For investors, last night’s Federal Budget provided confirmation the Morrison government is committed to ongoing fiscal support over the next five years.

And UBS said it brings “the risk of an earlier rate hike” into play as the economy rebounds.

The expectation going in was for a material cash splash across social services and aged care, as well as extensions to tax offsets for middle/low income earners.

That all happened, but the UBS economics team (led by George Tharenou) highlighted some additional “budget surprises” in what they described as a “massive” $96 billion forecast through to 2024/25.

Money in, money out

For starters, the government approached this year’s budget from a position of relative strength compared to six months ago.

Iron ore prices are booming, and the jobs market has rebounded much quicker than expected.

So the 2020/21 deficit came in at ~$161 billion — well below the earlier consensus of around $200 billion.

Extrapolated over the next five years, that will flow through to cumulative budget improvements of around $104bn, UBS said.

But looking ahead, Tharenou thought the government would flag another ~$40bn of spending over the next five years. Instead, it flagged more than double that.

As a result, the budget improvements will be almost “completely offset by policy decisions (that deteriorate the budget balance)”, UBS said.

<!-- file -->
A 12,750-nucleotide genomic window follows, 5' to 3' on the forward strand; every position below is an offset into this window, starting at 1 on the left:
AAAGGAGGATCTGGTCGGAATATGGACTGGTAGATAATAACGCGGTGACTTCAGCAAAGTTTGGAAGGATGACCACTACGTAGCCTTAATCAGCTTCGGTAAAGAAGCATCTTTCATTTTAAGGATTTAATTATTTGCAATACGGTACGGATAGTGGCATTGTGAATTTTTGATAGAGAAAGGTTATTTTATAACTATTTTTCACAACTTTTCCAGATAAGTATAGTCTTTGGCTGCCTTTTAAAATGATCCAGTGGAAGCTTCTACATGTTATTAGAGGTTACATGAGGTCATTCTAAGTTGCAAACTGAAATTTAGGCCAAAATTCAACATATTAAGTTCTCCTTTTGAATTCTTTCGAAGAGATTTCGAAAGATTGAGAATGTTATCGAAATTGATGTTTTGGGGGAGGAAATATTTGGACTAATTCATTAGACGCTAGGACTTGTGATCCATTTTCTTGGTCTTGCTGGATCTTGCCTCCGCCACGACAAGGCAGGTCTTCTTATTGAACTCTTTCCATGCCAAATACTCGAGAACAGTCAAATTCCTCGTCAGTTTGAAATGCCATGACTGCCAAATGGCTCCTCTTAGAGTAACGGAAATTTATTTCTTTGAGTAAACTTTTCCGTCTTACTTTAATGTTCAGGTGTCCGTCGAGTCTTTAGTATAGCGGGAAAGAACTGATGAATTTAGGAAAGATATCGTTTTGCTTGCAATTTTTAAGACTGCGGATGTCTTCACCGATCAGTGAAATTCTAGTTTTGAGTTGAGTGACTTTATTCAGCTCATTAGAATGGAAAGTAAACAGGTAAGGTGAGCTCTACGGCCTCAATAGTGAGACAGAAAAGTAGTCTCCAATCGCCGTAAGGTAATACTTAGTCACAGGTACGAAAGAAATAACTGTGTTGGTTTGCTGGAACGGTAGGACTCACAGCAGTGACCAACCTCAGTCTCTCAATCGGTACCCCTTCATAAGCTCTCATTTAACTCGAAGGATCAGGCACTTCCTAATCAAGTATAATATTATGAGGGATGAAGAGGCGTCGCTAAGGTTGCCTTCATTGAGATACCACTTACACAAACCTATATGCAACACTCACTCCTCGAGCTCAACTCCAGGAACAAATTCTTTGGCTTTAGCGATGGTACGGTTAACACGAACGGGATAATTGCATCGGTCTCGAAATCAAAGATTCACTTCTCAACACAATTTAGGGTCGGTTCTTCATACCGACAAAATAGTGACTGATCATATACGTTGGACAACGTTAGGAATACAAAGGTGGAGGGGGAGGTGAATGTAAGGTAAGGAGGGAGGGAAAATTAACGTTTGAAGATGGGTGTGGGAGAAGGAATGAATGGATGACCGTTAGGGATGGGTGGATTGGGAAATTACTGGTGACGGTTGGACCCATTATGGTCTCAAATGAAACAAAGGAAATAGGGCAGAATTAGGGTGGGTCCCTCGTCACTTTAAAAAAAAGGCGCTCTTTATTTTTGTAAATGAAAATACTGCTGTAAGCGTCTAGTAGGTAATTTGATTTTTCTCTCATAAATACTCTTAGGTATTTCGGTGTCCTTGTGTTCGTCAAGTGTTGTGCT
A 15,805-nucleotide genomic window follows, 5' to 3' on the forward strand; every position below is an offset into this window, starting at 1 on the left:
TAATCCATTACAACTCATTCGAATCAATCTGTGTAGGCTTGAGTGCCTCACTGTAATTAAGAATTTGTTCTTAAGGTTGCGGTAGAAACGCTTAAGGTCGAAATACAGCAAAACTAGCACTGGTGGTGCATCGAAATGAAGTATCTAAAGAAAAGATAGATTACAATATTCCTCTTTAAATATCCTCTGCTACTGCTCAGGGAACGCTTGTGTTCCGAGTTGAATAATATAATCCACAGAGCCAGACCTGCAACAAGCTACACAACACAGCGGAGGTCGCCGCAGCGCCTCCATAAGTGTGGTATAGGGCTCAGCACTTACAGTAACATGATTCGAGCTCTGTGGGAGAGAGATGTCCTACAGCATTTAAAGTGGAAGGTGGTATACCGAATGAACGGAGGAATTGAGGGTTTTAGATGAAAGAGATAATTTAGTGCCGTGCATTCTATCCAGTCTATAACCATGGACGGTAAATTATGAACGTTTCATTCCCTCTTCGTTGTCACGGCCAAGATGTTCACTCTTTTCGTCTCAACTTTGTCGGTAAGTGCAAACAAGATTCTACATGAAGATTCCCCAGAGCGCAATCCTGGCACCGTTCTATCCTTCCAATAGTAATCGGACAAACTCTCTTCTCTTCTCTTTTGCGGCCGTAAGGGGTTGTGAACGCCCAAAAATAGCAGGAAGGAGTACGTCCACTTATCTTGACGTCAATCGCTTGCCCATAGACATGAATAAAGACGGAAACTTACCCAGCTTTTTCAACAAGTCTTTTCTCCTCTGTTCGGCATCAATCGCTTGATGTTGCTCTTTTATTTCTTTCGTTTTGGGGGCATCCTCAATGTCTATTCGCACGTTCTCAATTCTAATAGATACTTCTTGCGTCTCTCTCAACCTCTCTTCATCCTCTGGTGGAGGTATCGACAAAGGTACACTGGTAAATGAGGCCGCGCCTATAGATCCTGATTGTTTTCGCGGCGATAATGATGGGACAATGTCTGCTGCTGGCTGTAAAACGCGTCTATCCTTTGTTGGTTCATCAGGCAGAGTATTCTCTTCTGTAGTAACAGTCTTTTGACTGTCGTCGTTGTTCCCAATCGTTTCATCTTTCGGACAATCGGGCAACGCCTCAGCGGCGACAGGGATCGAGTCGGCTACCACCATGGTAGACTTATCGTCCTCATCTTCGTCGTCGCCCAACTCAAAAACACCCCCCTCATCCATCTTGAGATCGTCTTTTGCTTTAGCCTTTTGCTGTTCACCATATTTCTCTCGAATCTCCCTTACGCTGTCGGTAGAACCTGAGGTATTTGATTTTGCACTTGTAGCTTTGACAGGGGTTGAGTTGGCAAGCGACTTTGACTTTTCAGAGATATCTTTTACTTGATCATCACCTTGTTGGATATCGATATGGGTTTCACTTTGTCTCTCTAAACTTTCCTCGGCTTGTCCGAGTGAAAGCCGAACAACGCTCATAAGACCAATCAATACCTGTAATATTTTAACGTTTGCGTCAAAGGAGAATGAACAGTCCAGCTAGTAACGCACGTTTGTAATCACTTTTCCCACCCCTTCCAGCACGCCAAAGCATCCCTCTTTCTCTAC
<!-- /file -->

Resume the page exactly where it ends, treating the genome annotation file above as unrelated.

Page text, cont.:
‘Virtuous cycle’

Austerity is out. And while borders will remain closed through to next year, Tharenou said the government is betting on a “virtuous cycle” of growth stemming from its big spending programs.

More stimulus results in the “economy and labour market booming, underpinning a materially better than expected budget ‘starting point’, then allowing for even more fiscal stimulus”, UBS said.

As the government maintains its spending commitments while growth lifts and the unemployment rate drops, that will put “upward pressure on wages and inflation”. And that’s where the RBA comes into play.

A key factor in the government’s spending plans is the fact that rates are at record lows, which means the cost of servicing that debt is also at record lows.

But as the economy reaps the benefits of fiscal firepower, Tharenou expects the RBA will make some changes to its current forecast.

For starters, he said the RBA “should be more willing” to commence the taper of its asset purchase (QE) program before the US Fed.

On the outlook for interest rates, UBS still expects the RBA to keep rates on hold at rock bottom until the end of 2022.

However, “we now see the risk of an earlier rate hike than the RBA’s forward guidance of 2024”, Tharenou said.